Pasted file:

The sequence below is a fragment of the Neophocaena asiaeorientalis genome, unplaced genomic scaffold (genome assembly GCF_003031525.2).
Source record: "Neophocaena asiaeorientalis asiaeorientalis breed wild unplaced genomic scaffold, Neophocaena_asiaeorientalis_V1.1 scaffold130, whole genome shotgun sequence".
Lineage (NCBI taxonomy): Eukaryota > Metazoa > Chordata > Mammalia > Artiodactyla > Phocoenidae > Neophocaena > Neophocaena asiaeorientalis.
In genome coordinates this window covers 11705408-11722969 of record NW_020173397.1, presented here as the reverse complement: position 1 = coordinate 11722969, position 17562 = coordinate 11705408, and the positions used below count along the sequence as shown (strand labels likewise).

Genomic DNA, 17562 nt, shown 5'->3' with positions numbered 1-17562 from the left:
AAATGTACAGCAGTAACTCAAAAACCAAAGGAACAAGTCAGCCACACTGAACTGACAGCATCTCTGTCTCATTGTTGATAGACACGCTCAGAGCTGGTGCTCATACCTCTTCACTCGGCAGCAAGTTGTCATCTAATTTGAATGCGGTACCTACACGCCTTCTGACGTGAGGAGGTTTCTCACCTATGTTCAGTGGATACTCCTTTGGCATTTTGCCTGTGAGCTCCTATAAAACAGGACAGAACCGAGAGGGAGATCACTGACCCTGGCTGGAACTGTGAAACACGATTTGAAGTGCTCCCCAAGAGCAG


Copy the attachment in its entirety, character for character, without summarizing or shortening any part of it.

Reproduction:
The sequence below is a fragment of the Neophocaena asiaeorientalis genome, unplaced genomic scaffold (genome assembly GCF_003031525.2).
Source record: "Neophocaena asiaeorientalis asiaeorientalis breed wild unplaced genomic scaffold, Neophocaena_asiaeorientalis_V1.1 scaffold130, whole genome shotgun sequence".
Lineage (NCBI taxonomy): Eukaryota > Metazoa > Chordata > Mammalia > Artiodactyla > Phocoenidae > Neophocaena > Neophocaena asiaeorientalis.
In genome coordinates this window covers 11705408-11722969 of record NW_020173397.1, presented here as the reverse complement: position 1 = coordinate 11722969, position 17562 = coordinate 11705408, and the positions used below count along the sequence as shown (strand labels likewise).

Genomic DNA, 17562 nt, shown 5'->3' with positions numbered 1-17562 from the left:
AAATGTACAGCAGTAACTCAAAAACCAAAGGAACAAGTCAGCCACACTGAACTGACAGCATCTCTGTCTCATTGTTGATAGACACGCTCAGAGCTGGTGCTCATACCTCTTCACTCGGCAGCAAGTTGTCATCTAATTTGAATGCGGTACCTACACGCCTTCTGACGTGAGGAGGTTTCTCACCTATGTTCAGTGGATACTCCTTTGGCATTTTGCCTGTGAGCTCCTATAAAACAGGACAGAACCGAGAGGGAGATCACTGACCCTGGCTGGAACTGTGAAACACGATTTGAAGTGCTCCCCAAGAGCAG